She knew she was luckier than some. When Ross showed up with the bad knee, she said she’d go with him to the hospital.
Across the tracks next to the rail road trestle sat the trailer park. The part of Ruff which Louise remembered had turned into a dilapidated spur off the main road leading northward where a distantly visible boundary of cyclone fencing enclosed clumps of machinery. Only the giant cranes loomed, their brontosaurus necks poised against the slag mountains they were creating as they excavated the overburdened soil in search of the coal seam.
The road to the trailer camp was unsurfaced and rutted from fall rain. Burdocks, amaranth and thistles in frost-blackened bouquets stood between train tracks and the road. Where the trestle spanned the wide dry river-bed there were cottonwoods and willows. Several small fires flickered in the brushy bottom. Louise thought of bonfires and picnics, but no one would be doing that here. Wind blowing off the mountains promised a freeze by dark.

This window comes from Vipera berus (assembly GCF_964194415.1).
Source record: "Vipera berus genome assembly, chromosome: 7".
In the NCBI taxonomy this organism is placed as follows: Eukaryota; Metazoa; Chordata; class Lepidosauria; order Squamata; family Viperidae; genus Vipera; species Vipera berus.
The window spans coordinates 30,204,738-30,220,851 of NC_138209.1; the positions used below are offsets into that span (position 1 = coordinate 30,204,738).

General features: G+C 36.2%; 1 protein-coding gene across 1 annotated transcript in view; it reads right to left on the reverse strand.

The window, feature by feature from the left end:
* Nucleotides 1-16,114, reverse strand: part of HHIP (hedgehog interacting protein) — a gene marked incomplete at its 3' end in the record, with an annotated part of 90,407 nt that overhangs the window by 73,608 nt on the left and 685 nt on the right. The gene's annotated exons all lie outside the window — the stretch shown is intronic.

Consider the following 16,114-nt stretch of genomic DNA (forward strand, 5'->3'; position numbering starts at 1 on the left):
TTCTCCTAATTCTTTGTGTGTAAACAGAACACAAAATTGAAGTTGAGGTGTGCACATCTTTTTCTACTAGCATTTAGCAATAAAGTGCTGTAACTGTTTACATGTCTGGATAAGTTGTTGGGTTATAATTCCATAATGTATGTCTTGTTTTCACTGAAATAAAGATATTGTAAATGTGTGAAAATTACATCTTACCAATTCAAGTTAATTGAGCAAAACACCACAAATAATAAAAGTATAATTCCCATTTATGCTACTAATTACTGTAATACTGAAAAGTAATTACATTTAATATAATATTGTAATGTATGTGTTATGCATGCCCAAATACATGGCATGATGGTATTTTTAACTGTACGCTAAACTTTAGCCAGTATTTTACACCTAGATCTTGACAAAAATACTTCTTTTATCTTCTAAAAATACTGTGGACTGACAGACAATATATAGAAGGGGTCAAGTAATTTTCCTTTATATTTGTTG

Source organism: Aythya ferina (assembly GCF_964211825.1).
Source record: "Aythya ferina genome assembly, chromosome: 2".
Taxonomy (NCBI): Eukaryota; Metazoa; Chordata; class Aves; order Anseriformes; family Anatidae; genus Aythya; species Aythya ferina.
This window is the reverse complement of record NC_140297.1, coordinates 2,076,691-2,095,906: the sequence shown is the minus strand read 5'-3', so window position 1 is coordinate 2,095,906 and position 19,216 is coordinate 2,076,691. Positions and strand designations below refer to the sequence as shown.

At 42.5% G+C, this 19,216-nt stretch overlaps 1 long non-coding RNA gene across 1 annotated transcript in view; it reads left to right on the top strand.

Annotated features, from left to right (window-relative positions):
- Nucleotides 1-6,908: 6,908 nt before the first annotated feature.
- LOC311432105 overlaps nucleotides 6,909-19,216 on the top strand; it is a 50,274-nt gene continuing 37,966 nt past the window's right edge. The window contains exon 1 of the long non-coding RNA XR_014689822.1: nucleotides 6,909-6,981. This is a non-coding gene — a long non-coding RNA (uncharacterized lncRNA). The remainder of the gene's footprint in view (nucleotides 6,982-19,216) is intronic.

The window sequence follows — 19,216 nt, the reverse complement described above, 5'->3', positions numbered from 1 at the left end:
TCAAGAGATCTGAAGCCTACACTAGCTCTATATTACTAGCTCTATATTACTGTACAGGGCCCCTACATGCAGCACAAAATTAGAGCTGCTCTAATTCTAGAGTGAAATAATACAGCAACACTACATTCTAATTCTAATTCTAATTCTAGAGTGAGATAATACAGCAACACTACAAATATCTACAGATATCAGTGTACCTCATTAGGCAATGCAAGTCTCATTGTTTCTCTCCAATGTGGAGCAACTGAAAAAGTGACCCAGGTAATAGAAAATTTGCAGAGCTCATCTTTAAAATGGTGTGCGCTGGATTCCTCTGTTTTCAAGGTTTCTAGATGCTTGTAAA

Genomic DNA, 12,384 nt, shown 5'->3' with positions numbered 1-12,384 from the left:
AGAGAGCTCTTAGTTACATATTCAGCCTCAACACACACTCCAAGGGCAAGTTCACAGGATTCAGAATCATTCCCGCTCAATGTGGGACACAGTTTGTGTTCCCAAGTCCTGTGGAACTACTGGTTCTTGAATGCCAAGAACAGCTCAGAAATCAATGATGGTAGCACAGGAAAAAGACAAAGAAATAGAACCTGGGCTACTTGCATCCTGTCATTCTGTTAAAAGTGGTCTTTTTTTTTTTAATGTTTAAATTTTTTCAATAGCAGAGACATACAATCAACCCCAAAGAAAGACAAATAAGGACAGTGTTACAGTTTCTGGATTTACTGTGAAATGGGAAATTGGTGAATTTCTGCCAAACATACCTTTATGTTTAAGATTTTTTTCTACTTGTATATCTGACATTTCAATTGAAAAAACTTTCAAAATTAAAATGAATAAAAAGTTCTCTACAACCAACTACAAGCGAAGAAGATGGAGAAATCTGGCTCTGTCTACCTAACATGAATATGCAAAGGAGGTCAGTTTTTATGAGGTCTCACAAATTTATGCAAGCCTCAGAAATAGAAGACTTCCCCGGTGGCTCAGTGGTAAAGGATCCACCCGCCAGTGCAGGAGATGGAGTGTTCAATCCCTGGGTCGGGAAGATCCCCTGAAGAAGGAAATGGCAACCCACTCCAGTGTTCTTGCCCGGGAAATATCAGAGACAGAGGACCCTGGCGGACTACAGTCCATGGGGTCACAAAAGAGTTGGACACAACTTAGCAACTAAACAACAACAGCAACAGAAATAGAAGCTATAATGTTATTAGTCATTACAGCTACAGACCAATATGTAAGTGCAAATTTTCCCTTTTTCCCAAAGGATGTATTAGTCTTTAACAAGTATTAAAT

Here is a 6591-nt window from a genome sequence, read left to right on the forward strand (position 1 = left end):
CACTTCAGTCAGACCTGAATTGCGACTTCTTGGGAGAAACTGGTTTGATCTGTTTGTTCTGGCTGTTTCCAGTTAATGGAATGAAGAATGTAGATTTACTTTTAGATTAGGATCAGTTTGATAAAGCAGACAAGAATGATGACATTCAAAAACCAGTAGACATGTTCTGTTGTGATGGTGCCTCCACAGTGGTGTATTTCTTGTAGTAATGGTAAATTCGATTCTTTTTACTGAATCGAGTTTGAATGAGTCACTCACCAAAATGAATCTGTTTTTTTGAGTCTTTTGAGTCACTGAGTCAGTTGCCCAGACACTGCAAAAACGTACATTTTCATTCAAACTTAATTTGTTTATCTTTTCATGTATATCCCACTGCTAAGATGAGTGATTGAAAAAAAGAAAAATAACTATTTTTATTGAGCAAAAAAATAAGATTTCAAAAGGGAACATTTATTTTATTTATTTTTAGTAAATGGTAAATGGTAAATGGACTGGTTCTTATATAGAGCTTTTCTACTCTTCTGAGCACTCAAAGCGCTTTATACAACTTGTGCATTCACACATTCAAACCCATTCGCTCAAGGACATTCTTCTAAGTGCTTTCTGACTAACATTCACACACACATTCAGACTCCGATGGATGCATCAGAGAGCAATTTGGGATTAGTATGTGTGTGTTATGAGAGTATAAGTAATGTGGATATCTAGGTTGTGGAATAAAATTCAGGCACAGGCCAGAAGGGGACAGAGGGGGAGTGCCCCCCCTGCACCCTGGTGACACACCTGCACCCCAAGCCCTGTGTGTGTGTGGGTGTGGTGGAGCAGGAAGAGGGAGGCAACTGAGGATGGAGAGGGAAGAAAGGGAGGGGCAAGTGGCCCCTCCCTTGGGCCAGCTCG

In the trailer park, vehicles sat racked like offerings in a used car lot. Some were lit already, dim yellow gleams through small windows. Many of the trailers overlooked the wide flat lands toward the pit; floodlights switched on there as she watched, and the shift changed. The road was deeply rutted. The truck rattled over the bumps. Ross turned on their headlamps. “My boy’s place is in that second row over there. I stopped by and saw ’em a month ago. Brought the grand kids some little toys.”
Louise felt slightly guilty because she had not thought to get anything for Ross’s grandchildren; but then why should she? She had barely enough money for herself. Her own children were still in school, married or had a job; there were no grandchildren yet. She wasn’t sure she wanted any, although her neighbor Nelly just laughed at that, and said she’d like it fine when they came.